Who says a hamburger can’t bring good fortune too

“May all your troubles last as long as your New Year’s resolutions.” — Joey Adams, comedian, nightclub performer and author

The right meal on New Year’s Day is supposed to ensure prosperity and health in the coming year. I’m thinking a good meal by itself would go a long way toward both averting troubles and forgetting about resolutions.

But, just in case it doesn’t, what was your New Year’s Day cuisine? Most people likely started with traditional black-eyed peas as the staple. From there, variations were likely many. Some favor turnip greens while others insist it must be cabbage. I say why not cover all the bases and have both.

That’s what Granny did. Dad’s mother was ritualistic about eating for luck on January 1. There was no escaping black-eyed peas at her house. She not only served both cabbage and greens with them but lots more. Sunday dinner at her house any time of the year included fried chicken and ham with a variety of vegetables and desserts. If you left her house hungry, it was nobody’s fault but your own.

My New Year’s eating rituals are, well … less ritualistic. Sorry, Granny. I’ve tried traditional peas, greens, and cabbage, and while they’re certainly good, my New Year’s traditions sometimes lean toward “what’s open today?” While considering my New Year’s menu, I decided to research the traditions.

Most point toward three prevalent foods for the quintessential first meal of the year. The undisputed number-one, must-have New Year’s food is black-eyed peas. Reasons why are cooked up in legend, but two persist. One is an Italian tradition about peas (lentils in general) resembling coins. Therefore, eating them on the first day of the year is certain to add money to one’s good fortune.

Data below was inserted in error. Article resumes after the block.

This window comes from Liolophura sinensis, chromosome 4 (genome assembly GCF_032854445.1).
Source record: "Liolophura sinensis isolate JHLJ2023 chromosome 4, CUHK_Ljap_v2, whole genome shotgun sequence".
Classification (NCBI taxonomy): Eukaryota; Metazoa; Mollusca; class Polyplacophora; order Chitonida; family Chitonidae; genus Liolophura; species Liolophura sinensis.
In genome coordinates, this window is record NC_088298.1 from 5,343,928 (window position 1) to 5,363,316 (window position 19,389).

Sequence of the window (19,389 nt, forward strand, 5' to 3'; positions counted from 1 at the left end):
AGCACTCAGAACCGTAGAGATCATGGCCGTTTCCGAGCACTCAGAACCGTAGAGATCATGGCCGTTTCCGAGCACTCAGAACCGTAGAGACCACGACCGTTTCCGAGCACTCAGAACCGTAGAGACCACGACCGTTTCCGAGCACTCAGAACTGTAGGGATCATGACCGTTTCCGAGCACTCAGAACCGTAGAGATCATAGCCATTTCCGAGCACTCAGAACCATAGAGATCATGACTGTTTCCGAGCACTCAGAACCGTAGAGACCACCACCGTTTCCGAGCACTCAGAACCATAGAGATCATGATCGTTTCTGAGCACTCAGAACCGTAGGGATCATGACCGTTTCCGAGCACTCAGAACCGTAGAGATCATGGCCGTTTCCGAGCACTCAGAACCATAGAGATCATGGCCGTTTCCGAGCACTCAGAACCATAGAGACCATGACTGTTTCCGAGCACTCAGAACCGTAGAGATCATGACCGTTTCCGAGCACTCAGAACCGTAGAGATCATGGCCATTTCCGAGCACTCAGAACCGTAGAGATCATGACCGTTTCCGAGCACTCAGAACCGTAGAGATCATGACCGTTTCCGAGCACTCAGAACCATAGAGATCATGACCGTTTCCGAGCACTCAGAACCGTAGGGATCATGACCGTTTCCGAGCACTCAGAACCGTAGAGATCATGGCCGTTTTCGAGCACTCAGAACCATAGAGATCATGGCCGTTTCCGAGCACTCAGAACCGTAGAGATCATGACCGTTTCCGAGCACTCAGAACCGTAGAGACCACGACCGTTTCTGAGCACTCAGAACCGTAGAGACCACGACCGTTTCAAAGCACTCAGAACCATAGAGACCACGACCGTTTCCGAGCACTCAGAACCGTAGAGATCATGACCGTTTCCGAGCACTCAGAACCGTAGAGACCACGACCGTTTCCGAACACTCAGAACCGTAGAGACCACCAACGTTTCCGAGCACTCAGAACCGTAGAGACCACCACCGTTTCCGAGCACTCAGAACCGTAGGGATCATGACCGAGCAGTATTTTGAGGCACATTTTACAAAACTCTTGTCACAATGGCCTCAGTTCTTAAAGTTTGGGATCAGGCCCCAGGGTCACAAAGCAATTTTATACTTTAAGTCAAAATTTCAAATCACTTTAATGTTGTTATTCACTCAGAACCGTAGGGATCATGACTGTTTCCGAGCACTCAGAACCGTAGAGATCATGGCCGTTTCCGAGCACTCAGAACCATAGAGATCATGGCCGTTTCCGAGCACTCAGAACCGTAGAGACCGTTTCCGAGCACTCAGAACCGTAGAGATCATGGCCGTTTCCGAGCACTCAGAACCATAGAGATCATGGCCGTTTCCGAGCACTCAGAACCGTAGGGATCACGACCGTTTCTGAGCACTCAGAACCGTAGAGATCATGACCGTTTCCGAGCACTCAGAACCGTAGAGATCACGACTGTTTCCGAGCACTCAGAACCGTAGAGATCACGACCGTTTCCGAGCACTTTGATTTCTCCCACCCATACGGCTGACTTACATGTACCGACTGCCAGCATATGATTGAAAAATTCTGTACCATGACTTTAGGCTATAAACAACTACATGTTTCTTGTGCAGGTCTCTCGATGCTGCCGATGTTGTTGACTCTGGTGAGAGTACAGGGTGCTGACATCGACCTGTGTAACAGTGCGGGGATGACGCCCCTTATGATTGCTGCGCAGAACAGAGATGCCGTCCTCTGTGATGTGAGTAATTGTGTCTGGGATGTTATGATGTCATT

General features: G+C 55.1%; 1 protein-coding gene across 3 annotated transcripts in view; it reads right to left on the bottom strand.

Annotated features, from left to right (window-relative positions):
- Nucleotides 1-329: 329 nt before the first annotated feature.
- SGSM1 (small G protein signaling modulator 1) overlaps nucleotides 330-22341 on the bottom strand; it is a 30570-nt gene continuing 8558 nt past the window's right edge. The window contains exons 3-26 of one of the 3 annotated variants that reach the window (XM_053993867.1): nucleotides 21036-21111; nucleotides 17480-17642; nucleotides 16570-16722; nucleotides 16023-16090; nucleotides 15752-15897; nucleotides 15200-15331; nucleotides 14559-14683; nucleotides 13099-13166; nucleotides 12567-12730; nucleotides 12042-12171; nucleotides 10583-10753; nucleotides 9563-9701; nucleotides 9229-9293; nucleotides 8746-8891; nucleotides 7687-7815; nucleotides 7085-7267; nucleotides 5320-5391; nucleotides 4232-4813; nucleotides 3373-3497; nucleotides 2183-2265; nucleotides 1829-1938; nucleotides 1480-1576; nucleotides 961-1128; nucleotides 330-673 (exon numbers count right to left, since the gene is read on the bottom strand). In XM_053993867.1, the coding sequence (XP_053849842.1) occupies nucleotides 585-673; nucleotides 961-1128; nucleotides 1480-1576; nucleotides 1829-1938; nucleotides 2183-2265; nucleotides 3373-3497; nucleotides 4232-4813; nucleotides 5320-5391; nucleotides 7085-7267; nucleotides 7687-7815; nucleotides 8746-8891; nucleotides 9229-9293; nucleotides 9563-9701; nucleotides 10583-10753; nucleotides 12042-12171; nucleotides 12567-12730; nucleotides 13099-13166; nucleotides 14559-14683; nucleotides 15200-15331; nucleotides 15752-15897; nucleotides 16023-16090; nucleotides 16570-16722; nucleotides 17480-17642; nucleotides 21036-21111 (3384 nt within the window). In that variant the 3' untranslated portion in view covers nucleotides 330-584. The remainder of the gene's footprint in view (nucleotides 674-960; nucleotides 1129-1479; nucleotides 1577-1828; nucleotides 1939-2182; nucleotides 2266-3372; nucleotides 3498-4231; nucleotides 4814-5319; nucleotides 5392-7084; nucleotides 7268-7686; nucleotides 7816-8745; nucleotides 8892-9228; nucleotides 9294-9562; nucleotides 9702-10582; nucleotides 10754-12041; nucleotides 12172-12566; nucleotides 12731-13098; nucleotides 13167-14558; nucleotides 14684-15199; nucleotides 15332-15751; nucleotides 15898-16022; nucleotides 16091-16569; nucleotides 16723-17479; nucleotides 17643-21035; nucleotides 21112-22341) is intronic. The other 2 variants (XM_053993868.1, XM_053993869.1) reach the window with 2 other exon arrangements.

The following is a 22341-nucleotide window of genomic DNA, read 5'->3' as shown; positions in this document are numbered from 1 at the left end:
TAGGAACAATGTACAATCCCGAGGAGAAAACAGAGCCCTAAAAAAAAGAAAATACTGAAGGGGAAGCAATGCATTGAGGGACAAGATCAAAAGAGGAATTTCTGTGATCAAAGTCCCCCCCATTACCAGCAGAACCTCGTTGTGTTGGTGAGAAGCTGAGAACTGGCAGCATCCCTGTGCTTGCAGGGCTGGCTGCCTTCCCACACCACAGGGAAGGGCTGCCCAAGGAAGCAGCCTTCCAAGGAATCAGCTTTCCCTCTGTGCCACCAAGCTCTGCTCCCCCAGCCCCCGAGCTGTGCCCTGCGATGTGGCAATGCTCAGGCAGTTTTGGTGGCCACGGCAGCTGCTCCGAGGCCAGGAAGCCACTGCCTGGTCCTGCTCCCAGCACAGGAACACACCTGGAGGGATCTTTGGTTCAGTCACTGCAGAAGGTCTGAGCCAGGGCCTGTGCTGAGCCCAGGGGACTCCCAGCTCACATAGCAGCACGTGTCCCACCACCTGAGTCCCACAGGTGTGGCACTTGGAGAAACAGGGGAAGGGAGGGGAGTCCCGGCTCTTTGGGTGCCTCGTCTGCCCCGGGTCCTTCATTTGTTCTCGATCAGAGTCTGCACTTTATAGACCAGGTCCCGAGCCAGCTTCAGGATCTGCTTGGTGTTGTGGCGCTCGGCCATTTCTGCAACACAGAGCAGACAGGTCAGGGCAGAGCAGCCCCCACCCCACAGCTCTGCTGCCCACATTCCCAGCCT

The other is based on Southern Civil War lore when black-eyed peas were used to feed cattle. During the Battle of Vicksburg in 1863, the town was cut off from all supplies for nearly two months. Local residents and Confederate troops resorted to eating food reserved for the livestock including the peas, also known as “cowpeas,” in order to survive.

As to whether you compliment your peas with cabbage or turnip greens likely makes little difference because that part of the meal appears to have grown from varying preferences of “green leafy vegetables.” Folks from both the North and the South eat black-eyed peas and greens of some sort for good luck on New Year’s Day following a tradition rooted in the green part representing the assurance of wealth as in greenbacks, or money.

Those decisions made, all that remains for the perfect meal to lure prosperity into one’s future is the inclusion of cornbread. With these three, dining high on the hog is well represented by peas for pennies, greens for dollars, and cornbread for gold.

Speaking of high on the hog, pork has long been well entrenched as the traditional meat for New Year’s whether served as a dish or used in seasoning the vegetables. That term, by the way, is an allusion to the best and more expensive cuts of meat from a hog considered to be those above the belly.

So, what did I feast on for the first day of the new year? An ample meal of long-standing traditions like Granny offered at her house including black-eyed peas, cabbage, greens, and cornbread was enjoyed late in the day. But that was after a really good old-fashioned hamburger earlier. Like I said, I believe in covering all the bases.

Besides, who says hamburgers, barbecue, or enchiladas can’t bring one good fortune in the new year as well?

—Leon Aldridge

Aldridge columns are also published in the Center, Texas Light and Champion and the Mount Pleasant, Texas, Tribune.

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